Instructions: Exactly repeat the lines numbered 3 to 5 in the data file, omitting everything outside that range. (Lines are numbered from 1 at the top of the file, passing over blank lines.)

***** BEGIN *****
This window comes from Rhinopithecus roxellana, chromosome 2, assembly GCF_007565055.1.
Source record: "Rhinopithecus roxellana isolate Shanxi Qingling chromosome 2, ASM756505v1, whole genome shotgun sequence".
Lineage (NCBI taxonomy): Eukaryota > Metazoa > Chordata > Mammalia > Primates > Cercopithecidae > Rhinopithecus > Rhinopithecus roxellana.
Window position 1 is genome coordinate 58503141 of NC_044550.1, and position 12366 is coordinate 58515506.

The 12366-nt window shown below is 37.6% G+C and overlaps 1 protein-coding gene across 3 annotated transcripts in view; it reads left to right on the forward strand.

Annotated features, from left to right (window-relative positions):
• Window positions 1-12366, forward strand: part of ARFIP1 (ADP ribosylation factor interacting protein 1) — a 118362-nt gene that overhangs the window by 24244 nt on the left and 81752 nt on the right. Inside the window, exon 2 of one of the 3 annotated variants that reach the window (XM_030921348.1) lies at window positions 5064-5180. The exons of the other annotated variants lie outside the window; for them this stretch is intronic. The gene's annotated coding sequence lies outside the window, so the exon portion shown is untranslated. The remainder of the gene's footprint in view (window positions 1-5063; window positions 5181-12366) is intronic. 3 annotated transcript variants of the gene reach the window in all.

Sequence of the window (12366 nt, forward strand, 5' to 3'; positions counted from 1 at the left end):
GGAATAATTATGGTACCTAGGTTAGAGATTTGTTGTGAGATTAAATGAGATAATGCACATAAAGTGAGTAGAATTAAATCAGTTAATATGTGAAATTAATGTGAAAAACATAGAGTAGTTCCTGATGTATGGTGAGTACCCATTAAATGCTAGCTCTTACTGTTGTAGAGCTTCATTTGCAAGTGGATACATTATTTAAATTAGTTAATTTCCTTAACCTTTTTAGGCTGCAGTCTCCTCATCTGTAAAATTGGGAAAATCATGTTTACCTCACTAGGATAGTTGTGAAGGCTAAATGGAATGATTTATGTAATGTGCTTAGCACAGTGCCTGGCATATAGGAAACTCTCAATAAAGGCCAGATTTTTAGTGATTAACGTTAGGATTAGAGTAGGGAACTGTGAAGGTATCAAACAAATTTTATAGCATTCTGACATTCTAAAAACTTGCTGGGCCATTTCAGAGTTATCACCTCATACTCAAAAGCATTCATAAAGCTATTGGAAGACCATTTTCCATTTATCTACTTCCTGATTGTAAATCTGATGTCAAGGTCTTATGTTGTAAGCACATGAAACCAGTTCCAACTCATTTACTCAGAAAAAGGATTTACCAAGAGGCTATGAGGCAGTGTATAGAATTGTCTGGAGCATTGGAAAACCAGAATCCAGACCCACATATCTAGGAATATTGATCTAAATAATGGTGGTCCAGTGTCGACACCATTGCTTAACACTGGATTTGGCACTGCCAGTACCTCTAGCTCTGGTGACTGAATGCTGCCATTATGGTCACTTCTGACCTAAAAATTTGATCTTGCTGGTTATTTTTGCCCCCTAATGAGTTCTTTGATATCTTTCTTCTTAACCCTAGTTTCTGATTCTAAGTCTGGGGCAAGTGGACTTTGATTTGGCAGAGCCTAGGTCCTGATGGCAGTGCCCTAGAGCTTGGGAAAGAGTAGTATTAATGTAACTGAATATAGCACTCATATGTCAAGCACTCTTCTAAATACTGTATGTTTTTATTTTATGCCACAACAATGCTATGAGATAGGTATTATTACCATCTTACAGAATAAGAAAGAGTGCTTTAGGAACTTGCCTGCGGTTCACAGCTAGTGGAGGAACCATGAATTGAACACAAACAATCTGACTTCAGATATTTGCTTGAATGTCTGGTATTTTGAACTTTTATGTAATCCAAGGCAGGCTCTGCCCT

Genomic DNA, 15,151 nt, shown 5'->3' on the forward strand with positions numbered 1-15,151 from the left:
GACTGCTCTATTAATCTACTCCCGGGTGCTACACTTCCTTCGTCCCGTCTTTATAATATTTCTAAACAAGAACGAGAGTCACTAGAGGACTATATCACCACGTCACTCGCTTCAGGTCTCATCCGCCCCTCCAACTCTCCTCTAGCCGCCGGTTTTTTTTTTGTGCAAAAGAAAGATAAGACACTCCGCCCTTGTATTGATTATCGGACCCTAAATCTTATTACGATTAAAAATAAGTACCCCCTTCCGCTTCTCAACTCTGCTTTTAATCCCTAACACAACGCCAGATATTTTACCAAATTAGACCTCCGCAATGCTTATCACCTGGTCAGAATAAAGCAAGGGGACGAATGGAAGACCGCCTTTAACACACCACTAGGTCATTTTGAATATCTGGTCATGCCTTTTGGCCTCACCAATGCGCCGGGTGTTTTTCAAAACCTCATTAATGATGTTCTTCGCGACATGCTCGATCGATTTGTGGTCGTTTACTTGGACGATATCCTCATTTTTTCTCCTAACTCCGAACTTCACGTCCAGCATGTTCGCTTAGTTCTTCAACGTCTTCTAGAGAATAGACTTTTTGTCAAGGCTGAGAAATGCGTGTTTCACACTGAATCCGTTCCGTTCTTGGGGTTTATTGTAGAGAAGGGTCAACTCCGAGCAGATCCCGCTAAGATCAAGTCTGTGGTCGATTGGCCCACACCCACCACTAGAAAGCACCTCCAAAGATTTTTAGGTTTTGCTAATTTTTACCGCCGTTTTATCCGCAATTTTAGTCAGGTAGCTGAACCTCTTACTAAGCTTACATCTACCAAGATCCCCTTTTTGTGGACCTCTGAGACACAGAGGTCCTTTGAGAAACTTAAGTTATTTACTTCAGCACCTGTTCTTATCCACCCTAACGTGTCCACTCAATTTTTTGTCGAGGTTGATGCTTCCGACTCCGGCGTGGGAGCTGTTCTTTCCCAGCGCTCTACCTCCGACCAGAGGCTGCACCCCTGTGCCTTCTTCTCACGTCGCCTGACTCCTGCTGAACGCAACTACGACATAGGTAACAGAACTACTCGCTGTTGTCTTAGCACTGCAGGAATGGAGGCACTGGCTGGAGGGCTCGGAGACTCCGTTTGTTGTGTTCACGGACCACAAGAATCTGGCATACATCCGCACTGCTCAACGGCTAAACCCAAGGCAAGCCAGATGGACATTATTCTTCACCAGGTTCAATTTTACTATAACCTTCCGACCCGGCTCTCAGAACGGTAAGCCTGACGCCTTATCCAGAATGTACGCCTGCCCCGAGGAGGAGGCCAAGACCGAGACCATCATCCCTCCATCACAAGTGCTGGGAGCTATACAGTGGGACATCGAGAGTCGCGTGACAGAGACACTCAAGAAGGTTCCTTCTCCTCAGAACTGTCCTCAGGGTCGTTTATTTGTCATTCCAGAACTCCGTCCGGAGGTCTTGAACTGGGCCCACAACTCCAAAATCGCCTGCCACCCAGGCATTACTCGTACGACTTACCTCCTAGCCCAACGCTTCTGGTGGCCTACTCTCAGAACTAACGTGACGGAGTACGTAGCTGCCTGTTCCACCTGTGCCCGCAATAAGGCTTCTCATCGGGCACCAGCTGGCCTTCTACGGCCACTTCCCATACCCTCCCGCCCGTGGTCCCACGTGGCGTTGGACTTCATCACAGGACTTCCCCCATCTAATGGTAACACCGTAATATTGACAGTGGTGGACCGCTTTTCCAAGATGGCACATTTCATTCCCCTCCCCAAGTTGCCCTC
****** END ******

Lineage (NCBI taxonomy): Eukaryota > Metazoa > Chordata > Mammalia > Primates > Cercopithecidae > Rhinopithecus > Rhinopithecus roxellana.
Window position 1 is genome coordinate 58503141 of NC_044550.1, and position 12366 is coordinate 58515506.

The 12366-nt window shown below is 37.6% G+C and overlaps 1 protein-coding gene across 3 annotated transcripts in view; it reads left to right on the forward strand.